Are you ready to see something cool? Ok good! The white powdery substance is known as Mercury (II) Thiocyanate, and when heat (flame) is applied it creates a reaction that’s pretty damn mind-boggling. The reaction is known as the “Pharaoh’s Snake” and it looks like something out of a science fiction movie, or the deepest pits of hell.
Here’s another example
According to Anne Marie Helmenstine, Ph.D, here’s a breakdown of what’s happening:
Igniting mercury(II) thiocyanate causes it to decompose into an insoluble brown mass that is primarily carbon nitride, C3N4. Mercury(II) sulfide and carbon disulfide are also produced.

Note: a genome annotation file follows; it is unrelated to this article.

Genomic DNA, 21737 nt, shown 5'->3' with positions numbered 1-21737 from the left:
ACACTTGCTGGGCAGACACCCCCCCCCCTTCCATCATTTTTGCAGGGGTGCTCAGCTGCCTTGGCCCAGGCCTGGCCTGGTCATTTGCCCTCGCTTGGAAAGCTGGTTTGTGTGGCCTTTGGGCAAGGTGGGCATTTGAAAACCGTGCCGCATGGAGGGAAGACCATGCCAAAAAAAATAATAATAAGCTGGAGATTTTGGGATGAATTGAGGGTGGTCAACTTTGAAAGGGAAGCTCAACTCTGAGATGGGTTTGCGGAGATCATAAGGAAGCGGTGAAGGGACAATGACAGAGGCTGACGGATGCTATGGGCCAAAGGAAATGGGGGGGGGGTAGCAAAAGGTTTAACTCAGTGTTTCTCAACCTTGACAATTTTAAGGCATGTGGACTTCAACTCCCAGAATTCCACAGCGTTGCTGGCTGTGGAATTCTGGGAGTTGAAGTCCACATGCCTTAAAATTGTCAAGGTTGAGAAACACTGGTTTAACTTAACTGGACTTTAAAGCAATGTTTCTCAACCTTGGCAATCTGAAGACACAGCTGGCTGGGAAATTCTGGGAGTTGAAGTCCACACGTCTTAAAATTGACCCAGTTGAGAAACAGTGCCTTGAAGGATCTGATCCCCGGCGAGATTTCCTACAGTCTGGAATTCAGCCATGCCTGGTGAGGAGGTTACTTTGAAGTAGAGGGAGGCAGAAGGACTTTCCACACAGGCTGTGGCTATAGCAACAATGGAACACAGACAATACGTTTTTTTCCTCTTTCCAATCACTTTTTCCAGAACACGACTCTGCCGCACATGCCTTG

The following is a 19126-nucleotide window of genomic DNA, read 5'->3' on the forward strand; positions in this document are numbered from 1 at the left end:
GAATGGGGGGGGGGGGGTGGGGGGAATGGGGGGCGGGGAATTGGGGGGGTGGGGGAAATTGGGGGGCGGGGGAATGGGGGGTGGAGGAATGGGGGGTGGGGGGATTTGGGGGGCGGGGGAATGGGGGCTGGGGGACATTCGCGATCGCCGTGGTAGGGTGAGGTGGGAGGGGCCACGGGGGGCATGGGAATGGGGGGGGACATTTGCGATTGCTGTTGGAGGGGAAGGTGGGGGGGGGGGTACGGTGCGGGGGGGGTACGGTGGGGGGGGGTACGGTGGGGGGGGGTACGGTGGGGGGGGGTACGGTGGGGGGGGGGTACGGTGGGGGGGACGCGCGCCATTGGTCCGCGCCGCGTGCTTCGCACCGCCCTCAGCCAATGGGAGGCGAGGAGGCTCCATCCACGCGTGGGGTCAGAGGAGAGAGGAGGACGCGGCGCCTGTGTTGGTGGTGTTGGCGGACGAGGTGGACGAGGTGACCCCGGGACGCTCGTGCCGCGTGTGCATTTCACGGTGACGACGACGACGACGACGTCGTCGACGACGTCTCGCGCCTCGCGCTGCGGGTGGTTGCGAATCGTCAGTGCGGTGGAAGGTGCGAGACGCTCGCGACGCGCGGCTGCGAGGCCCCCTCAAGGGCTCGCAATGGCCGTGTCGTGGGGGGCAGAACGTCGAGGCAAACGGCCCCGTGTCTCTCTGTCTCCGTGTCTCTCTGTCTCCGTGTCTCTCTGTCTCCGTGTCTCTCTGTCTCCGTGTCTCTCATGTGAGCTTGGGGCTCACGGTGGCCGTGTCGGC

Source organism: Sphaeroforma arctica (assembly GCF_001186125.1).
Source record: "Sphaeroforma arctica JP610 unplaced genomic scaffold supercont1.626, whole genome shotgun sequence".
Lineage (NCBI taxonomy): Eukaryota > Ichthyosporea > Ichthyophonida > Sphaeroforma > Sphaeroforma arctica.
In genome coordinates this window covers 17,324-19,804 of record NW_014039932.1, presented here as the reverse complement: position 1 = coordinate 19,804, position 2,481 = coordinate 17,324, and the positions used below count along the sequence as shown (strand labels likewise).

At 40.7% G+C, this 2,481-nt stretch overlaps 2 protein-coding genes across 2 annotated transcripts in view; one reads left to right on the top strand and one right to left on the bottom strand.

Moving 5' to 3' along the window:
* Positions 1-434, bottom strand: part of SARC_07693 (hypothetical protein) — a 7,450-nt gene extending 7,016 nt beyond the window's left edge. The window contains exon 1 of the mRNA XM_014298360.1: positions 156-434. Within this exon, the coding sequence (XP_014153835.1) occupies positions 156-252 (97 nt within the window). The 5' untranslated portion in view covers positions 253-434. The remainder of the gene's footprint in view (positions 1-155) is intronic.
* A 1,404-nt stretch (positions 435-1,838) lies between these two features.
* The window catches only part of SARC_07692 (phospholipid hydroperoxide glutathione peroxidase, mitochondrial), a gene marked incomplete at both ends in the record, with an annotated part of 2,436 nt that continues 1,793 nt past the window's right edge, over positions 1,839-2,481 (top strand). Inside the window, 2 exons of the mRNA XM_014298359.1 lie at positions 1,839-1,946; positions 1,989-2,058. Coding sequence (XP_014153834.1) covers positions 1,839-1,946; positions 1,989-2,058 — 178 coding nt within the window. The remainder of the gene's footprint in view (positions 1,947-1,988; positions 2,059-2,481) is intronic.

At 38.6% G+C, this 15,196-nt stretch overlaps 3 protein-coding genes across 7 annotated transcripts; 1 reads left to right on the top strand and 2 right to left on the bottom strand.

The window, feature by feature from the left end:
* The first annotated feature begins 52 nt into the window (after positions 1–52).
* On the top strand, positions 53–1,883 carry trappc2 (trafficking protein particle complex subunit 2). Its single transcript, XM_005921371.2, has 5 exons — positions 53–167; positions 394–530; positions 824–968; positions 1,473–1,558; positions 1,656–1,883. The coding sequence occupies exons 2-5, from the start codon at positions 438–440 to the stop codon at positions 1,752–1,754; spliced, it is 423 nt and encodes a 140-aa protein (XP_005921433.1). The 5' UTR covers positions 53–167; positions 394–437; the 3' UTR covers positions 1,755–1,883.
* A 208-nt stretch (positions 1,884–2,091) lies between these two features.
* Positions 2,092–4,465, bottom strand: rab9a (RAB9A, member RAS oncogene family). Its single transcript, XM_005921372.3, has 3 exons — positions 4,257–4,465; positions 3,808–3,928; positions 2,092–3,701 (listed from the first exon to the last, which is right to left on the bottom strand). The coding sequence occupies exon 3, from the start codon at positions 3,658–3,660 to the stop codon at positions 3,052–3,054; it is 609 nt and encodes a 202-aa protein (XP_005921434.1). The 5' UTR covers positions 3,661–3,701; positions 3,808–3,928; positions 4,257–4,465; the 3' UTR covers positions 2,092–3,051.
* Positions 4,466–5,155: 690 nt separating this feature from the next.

2Hg(SCN)2 → 2HgS + CS2 + C3N4
Flammable carbon disulfide combusts to carbon(IV) oxide and sulfur(IV) oxide:
CS2 + 3O2 → CO2 + 2SO2
The heated C3N4 partially breaks down to form nitrogen gas and dicyan:
2C3N4 → 3(CN)2 + N2
Mercury(II) sulfide reacts with oxygen to form mercury vapor and sulfur dioxide. If the reaction is performed inside a container, you will be able to observe a gray mercury film coating its interior surface.
HgS + O2 → Hg + SO2
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